Many people downsize when they move to a retirement home. Bette Presley, 72, took that idea to an extreme last year when she moved into her tiny house – a 166-square-foot cabin in the small coastal town of Arroyo Grande, California.
Presley’s home measures just eight by twenty-four feet. It has a built-in platform bed, built-in shelves, space for a narrow table and a loft that accommodates a queen-sized mattress for guests. Her tiny house’s kitchenette is outfitted with a built-in stove and oven, plus a sink and small refrigerator; in the bathroom are a tiny sink, a toilet and a shower. Presley heats and cools her home via a unit on the ceiling.
“We are consumers. We buy too much. We don’t need all of our belongings,” Presley said. “I just experienced the clutter, to live in excess, and I didn’t find it particularly satisfying.”
Presley is part of the Tiny House movement, whose growing popularity reflects a desire among some Americans to pare down, consume less and enjoy a simpler, more customized home and lifestyle. While the houses are small – any home of less than 1,000 square feet is officially “tiny,” but most range between 100 and 400 – the trend is growing fast; as of last month, there’s even a tiny house TV show: Tiny House Builders premiered on HGTV on December 14.
The Tiny House Movement’s growth is largely among the young and child-free, but it’s gaining momentum among seniors, too; some 40 percent of tiny house owners are over age 50. After all, what better time to downsize, personalize, simplify and save – either alone or by buying a plot with friends and forming a tiny house community? A finished build-it-yourself house averages around $23,000, and plans and kits are available online. To have a house custom built runs around $50,000-$60,000. That’s a few hundred thousand less than a tiny Manhattan apartment and an alternative to a Florida condo.
Tiny houses are for sale in nearly every state and in general, tiny house builders will ship a completed house almost anywhere. Most tinies are located in scenic rural settings, but there are appealing micro-apartments and mini-houses for urban dwellers, too. Currently the only tiny house showcase, Micro Showcase, is located in urban Washington DC (top photo), and in 2010 MEKA, a company that creates modular living solutions and ships them worldwide, dropped a 320-square-foot MEKA show home with a shipping container shell in the middle of NYC’s West Village.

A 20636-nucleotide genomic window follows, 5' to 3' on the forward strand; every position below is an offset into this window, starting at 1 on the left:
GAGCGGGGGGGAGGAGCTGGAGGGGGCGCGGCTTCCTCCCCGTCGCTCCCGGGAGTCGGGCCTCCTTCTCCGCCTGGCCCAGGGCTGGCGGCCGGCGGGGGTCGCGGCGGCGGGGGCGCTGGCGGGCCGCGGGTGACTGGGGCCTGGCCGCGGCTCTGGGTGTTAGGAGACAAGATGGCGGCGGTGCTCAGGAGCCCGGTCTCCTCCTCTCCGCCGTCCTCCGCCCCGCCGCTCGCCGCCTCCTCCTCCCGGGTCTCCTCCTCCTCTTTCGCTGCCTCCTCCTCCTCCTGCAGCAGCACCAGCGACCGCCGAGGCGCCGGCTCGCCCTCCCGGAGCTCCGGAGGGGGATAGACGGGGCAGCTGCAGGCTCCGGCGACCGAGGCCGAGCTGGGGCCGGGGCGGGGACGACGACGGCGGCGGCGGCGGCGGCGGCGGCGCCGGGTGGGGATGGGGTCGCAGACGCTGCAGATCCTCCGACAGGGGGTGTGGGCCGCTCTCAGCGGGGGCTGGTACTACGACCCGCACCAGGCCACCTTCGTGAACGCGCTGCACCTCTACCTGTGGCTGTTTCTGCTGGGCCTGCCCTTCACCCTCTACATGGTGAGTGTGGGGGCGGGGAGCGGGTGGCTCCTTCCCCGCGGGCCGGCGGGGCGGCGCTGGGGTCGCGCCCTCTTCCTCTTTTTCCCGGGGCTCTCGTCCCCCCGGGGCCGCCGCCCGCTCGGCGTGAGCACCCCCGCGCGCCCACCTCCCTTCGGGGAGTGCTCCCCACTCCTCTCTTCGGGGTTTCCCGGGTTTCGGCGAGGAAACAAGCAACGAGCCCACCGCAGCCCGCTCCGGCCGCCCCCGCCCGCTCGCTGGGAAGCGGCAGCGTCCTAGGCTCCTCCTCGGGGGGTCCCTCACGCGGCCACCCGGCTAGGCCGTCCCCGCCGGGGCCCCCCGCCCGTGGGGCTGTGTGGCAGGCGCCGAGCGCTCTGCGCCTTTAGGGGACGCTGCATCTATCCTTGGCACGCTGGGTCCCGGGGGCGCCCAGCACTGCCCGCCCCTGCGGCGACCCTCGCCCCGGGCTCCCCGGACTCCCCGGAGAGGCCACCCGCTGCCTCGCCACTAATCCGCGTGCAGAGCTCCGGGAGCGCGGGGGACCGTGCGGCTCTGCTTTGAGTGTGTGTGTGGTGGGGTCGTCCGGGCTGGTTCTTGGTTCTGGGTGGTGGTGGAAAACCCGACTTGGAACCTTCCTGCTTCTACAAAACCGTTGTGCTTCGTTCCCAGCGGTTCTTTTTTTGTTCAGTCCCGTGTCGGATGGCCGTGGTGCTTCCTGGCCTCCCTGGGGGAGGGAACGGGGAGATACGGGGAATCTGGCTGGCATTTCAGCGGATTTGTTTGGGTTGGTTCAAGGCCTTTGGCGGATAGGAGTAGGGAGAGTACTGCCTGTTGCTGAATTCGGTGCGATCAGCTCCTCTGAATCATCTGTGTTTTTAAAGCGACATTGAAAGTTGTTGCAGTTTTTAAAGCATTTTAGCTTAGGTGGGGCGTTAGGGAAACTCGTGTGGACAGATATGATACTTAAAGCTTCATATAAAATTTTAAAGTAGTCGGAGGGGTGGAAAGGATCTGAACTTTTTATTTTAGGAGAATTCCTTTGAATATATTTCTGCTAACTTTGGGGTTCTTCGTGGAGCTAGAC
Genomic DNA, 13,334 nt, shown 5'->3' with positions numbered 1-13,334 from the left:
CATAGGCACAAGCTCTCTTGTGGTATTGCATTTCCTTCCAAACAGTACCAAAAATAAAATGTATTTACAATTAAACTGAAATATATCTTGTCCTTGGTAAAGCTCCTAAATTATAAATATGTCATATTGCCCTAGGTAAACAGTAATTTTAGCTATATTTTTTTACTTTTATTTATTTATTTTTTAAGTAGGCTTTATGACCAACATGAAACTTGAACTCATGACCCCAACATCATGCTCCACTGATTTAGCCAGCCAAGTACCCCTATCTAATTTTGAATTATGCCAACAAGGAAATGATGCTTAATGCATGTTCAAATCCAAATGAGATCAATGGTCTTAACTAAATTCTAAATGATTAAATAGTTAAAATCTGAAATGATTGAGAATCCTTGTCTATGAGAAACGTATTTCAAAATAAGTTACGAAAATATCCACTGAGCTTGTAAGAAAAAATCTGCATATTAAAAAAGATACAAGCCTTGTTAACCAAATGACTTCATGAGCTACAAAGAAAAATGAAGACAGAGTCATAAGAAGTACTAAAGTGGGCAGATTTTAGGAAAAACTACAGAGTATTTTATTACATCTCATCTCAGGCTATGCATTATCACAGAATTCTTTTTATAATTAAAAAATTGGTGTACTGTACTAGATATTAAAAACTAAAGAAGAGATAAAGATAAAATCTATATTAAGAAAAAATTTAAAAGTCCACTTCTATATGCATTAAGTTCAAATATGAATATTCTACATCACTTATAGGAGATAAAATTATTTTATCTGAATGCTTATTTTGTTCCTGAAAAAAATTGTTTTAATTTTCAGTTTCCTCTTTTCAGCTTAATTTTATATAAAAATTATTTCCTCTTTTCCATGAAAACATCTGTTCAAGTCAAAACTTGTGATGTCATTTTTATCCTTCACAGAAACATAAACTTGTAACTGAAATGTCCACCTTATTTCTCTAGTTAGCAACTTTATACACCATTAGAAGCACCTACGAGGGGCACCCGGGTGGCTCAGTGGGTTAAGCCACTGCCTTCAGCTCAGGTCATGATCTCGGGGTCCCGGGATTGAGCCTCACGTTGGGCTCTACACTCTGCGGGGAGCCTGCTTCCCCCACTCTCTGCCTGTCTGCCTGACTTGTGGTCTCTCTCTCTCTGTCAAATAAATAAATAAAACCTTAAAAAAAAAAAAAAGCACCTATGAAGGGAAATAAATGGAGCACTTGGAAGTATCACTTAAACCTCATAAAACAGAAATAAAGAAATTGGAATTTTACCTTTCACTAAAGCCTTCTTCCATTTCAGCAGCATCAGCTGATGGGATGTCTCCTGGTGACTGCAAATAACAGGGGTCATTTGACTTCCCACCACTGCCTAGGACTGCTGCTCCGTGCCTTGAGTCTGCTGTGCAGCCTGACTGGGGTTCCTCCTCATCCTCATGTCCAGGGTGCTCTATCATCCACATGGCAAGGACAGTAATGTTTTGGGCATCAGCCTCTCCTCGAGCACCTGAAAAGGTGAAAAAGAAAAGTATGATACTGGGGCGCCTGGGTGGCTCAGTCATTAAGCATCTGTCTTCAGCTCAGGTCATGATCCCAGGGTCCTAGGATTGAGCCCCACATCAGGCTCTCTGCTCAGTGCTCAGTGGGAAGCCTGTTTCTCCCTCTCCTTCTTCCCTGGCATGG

House styles are limited only by square footage and your imagination – super mod, industrial chic, rustic, luxe or any quirky mashup that suits your personal needs and aesthetic.
Whatever the style, your house – like Presley’s – is likely to incorporate space-saving innovations in cabinetry, appliances and furnishings borrowed from the boat and RV industries. Although the company Tiny Home Builders has a Tiny Retirement design that does away with loft beds and ladders, we haven’t yet seen fully accessible tiny houses built with universal design principals, but these are surely coming.
Why Go Tiny?
Tiny home dwellers enjoy these benefits compared to traditional housing:
Cut your expenses and debt Costs of building or buying a home, utilities, taxes, repairs and maintenance all decrease. Sixty-eight percent of tiny-house dwellers have no mortgage.
Have greater freedom Fewer possessions, greater mobility, more time (and money) to spend on favorite activities or traveling to visit family and friends, more time out in the community using resources like libraries, the local “Y” and gyms.
Be adaptable A truly tiny house is mobile. If down the road you decide it’s time to live closer to family members, you can take your home and plop it in the yard, a ready-made granny-pod (of course you’ll need to hook up utilities).
Reduce your environmental footprint Building tiny means less waste of natural resources, reduces energy and water use, and often uses high-quality green building materials.
Grow better relationships People who share their tiny homes with a partner find that living in a small space breeds more open communication, understanding and patience. For some, going tiny is a way of living a more sustainable lifestyle.
Going “off-grid” is an even more minimalist social movement to live self-sufficiently off the power grid. Did you know there are compostable toilets? Some tiny-house dwellers go solar or do without electricity altogether by using wood stoves or propane for heat, and lanterns or candles for light.
Drawbacks to Tiny Living
It’s hard to downsize Not everyone is ready to cut way back on what they own. Will you be able to part with your keepsakes and heirlooms?
Codes and permits can be tricky Cities make less tax revenue from tiny houses, so they are not welcome everywhere; building codes vary from city to city and most tiny homeowners have a hard time getting city permits; in January 2015, seniors Karen and Tom Rogers won a board of zoning appeal in York County, PA to keep their 565-square-foot tiny house; the decision is being reconsidered.
Tiny homes are frequently built on wheels and registered through the DMV as RV’s, semi-trailers or mobile homes, which don’t have to go through the same zoning or permitting process. Read more here.
Lifestyle changes can be wrenching Want to try before you buy? Tiny house vacation rentals are available in most states and can be found with some quick online research. In July 2013, the first-of-its-kind Caravan Tiny House Hotel opened in Portland, OR, comprised of six tinies for rent individually or for groups of 20 if rented all together.